UK will host the world's first Global AI Safety Summit in November 2023.
As Artificial Intelligence’s (AI) adoption by businesses and society has proliferated, concerns about its risks have escalated. Notably, in March 2023, more than 1,000 AI researchers and tech leaders signed an open letter to all AI labs, highlighting the potential dangers. They urged firms, such as OpenAI, Google, and Microsoft, to halt further development of advanced AI models “more powerful than GPT-4” for six months until the establishment of global safety protocol.
Now six months later, a global protocol has still not been implemented and heightened discussions surrounding AI have prompted the UK to hold the world’s first AI safety Summit in late 2023. In anticipation of this summit, Future of Life Institute (FLI), a non-profit dedicated to mitigating AI risks, has taken proactive steps. They have submitted a letter to the UK government, offering AI safety recommendations to consider during the summit.
Scheduled for November 1-2, 2023, the Summit will commence at Bletchley Park, chosen for its historic importance. Bletchley Park is the birthplace of one of the world’s first programmable digital computers, Colossus. It is also associated with Alan Turing, a founding father of artificial intelligence and modern cognitive science. The UK has invited key nations, including China, and prominent AI organizations to foster internationally coordinated actions to ensure AI safety. The UK has outlined five summit objectives:
- A shared understanding of the risks posed by frontier AI and the need for action.
- A forward process for international collaboration on frontier AI safety, including how best to support national and international frameworks.
- Appropriate measures which individual organizations should take to increase frontier AI safety.
- Areas for potential collaboration on AI safety research, including evaluating model capabilities and the development of new standards to support governance.
- Showcase how ensuring the safe development of AI will enable AI to be used for good globally.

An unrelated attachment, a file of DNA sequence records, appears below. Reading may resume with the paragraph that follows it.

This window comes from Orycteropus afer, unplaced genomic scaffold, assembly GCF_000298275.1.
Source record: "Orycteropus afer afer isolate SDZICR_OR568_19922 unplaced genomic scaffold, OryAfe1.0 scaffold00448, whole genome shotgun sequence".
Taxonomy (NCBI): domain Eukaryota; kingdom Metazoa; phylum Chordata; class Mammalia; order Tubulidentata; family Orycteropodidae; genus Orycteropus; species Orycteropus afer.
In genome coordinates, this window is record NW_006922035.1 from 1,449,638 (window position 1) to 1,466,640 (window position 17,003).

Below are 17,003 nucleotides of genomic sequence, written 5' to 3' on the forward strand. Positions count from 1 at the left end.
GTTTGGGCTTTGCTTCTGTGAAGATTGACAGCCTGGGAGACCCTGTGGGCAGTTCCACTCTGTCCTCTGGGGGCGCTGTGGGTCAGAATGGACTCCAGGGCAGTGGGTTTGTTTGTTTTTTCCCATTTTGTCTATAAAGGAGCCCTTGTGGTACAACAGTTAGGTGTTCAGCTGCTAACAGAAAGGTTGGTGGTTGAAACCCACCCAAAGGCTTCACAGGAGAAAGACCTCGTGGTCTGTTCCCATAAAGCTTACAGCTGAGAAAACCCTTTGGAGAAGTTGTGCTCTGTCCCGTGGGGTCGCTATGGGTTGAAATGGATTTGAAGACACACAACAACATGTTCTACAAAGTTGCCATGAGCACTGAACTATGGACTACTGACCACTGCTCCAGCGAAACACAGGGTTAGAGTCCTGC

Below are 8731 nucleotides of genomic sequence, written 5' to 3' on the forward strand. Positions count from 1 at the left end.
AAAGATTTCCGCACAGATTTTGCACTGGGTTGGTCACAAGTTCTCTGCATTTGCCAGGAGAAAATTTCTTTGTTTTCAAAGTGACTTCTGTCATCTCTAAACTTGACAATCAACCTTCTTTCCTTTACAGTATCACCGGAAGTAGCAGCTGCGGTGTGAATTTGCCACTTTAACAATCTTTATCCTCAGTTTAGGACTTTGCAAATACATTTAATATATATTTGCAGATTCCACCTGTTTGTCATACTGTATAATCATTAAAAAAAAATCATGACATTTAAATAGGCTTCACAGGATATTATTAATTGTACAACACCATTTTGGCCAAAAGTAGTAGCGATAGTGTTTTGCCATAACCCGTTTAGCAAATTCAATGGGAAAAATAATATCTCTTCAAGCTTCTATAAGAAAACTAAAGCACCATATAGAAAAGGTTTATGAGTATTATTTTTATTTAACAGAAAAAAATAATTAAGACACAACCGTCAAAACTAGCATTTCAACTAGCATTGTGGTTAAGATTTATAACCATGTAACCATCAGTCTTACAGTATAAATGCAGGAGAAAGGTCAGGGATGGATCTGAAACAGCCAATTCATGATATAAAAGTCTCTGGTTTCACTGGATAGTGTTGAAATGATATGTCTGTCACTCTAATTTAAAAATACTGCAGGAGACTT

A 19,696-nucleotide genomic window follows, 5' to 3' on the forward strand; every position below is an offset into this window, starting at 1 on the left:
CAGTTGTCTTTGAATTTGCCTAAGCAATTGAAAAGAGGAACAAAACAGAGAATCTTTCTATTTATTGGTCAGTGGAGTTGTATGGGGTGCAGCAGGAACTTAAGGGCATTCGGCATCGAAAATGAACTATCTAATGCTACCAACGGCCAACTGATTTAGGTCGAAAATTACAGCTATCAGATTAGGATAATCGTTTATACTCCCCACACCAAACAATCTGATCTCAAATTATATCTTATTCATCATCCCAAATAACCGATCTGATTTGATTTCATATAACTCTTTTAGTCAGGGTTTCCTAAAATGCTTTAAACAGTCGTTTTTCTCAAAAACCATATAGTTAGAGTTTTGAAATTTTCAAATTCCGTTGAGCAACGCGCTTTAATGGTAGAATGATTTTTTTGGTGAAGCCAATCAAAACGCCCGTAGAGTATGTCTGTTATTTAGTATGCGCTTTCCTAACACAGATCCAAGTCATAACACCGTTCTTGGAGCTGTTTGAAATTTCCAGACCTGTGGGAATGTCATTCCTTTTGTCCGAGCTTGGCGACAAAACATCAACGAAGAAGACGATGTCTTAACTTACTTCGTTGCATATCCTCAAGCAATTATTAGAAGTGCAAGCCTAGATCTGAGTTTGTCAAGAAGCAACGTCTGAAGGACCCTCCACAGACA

Within the letter sent to the UK Prime Minister, Rishi Sunak, FLI shared additional recommendations emphasizing the need for a post-summit framework on AI governance.
Established in 2015, FLI aspires to harness powerful technologies, like AI, for humanity’s benefit, avoiding potential catastrophic outcomes. It advocates for AI governance to mitigate harm from accidental or intentional misuse of AI.
To address AI risks, FLI focuses their efforts on policy advocacy, public outreach, grantmaking, and event organization. Their contributions, such as the Asilomar AI Principles, have solidified their voice in AI governance. In 2017, FLI organized an invite-only conference, Beneficial AI, with leading AI experts to improve the collective understanding and responsible future developments of AI. FLI compiled 23 principles that have garnered widespread endorsement from tech giants and governments, with California adopting them in 2018.
FLI’s policy team is currently focusing on the upcoming summit’s recommendations. FLI has three sets of objectives that closely align with the UK objectives for the summit.
- Highlight the critical and immediate nature of AI risks.
- Acknowledge that AI challenges are global, necessitating collective global action.
- Stress the importance of timely government intervention, including enacting stringent regulations when needed.
Furthermore, FLI has offered detailed suggestions for pre-summit preparations. Encouraging governments not to shy away from AI’s complexities and to reconsider their national AI safety strategies. They also offered country-specific recommendations:
For the UK, they emphasized global inclusivity, suggesting moving beyond U.S. AI norms to focus on civilian AI safety and avoiding autonomous weapon discussions. As for China and the U.S., FLI encouraged both countries to maintain an open dialogue on AI safety with one another. For the E.U., FLI highlighted that the E.U. AI Act should be informed and flexible for future adaptations.
FLI also expresses concerns about potential disparities in summit participants’ understanding of AI. To bridge this gap, they recommend involving independent experts to elucidate global risks. Topics should address AI’s large-scale harms and potentially catastrophic outcomes from misuse and accidents.
FLI has outlined post-summit commitment recommendations for participating nations. These include biannual follow-up meetings and a blueprint draft for a new global AI agency. The global AI agency would coordinate advanced AI governance, advise on safety standards, and ensure worldwide compliance.
Furthermore, they envision AI strategies that prioritize safety alongside economic interests at the national level. They recommend establishing safety standards and extensive AI training licenses, among other measures.
Through their recommendations, FLI aspires to lead the way to shared safety protocols that have eluded the AI sector. As Professors Max Tegmark and Anthony Aguirre state, “The need for public sector involvement has never been clearer.”
The world stands at the precipice of a new technological era, and the decisions made now will shape AI’s safe and beneficial integration into our global society. The UK’s initiative in hosting this summit, complemented by the forward-thinking insights from organizations like FLI, signifies a hopeful step towards a harmonized and responsible future with artificial intelligence.